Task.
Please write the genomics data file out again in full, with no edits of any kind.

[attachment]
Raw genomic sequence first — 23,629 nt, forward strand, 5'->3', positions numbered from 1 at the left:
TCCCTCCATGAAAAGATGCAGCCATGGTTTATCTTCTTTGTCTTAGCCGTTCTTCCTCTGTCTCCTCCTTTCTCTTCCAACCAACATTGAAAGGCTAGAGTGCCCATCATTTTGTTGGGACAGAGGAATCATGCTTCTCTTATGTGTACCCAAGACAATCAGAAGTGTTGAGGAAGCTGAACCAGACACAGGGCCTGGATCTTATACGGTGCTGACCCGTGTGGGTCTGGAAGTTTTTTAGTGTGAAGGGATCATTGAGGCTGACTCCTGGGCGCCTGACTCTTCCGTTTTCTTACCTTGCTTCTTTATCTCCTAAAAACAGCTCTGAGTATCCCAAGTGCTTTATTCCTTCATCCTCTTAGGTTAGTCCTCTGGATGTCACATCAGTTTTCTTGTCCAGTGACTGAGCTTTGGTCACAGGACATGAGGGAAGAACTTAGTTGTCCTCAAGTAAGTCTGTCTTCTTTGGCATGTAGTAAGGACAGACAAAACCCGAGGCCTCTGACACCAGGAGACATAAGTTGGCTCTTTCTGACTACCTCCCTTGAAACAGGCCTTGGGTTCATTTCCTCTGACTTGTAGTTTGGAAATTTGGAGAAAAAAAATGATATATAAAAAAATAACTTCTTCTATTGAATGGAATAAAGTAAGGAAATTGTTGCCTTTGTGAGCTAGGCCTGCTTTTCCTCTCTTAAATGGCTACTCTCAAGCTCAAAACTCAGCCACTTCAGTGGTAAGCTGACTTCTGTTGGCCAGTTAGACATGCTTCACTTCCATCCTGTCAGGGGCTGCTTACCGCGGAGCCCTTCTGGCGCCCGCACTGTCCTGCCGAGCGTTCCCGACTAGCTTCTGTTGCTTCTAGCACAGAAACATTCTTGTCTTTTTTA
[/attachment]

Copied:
Raw genomic sequence first — 23,629 nt, forward strand, 5'->3', positions numbered from 1 at the left:
TCCCTCCATGAAAAGATGCAGCCATGGTTTATCTTCTTTGTCTTAGCCGTTCTTCCTCTGTCTCCTCCTTTCTCTTCCAACCAACATTGAAAGGCTAGAGTGCCCATCATTTTGTTGGGACAGAGGAATCATGCTTCTCTTATGTGTACCCAAGACAATCAGAAGTGTTGAGGAAGCTGAACCAGACACAGGGCCTGGATCTTATACGGTGCTGACCCGTGTGGGTCTGGAAGTTTTTTAGTGTGAAGGGATCATTGAGGCTGACTCCTGGGCGCCTGACTCTTCCGTTTTCTTACCTTGCTTCTTTATCTCCTAAAAACAGCTCTGAGTATCCCAAGTGCTTTATTCCTTCATCCTCTTAGGTTAGTCCTCTGGATGTCACATCAGTTTTCTTGTCCAGTGACTGAGCTTTGGTCACAGGACATGAGGGAAGAACTTAGTTGTCCTCAAGTAAGTCTGTCTTCTTTGGCATGTAGTAAGGACAGACAAAACCCGAGGCCTCTGACACCAGGAGACATAAGTTGGCTCTTTCTGACTACCTCCCTTGAAACAGGCCTTGGGTTCATTTCCTCTGACTTGTAGTTTGGAAATTTGGAGAAAAAAAATGATATATAAAAAAATAACTTCTTCTATTGAATGGAATAAAGTAAGGAAATTGTTGCCTTTGTGAGCTAGGCCTGCTTTTCCTCTCTTAAATGGCTACTCTCAAGCTCAAAACTCAGCCACTTCAGTGGTAAGCTGACTTCTGTTGGCCAGTTAGACATGCTTCACTTCCATCCTGTCAGGGGCTGCTTACCGCGGAGCCCTTCTGGCGCCCGCACTGTCCTGCCGAGCGTTCCCGACTAGCTTCTGTTGCTTCTAGCACAGAAACATTCTTGTCTTTTTTA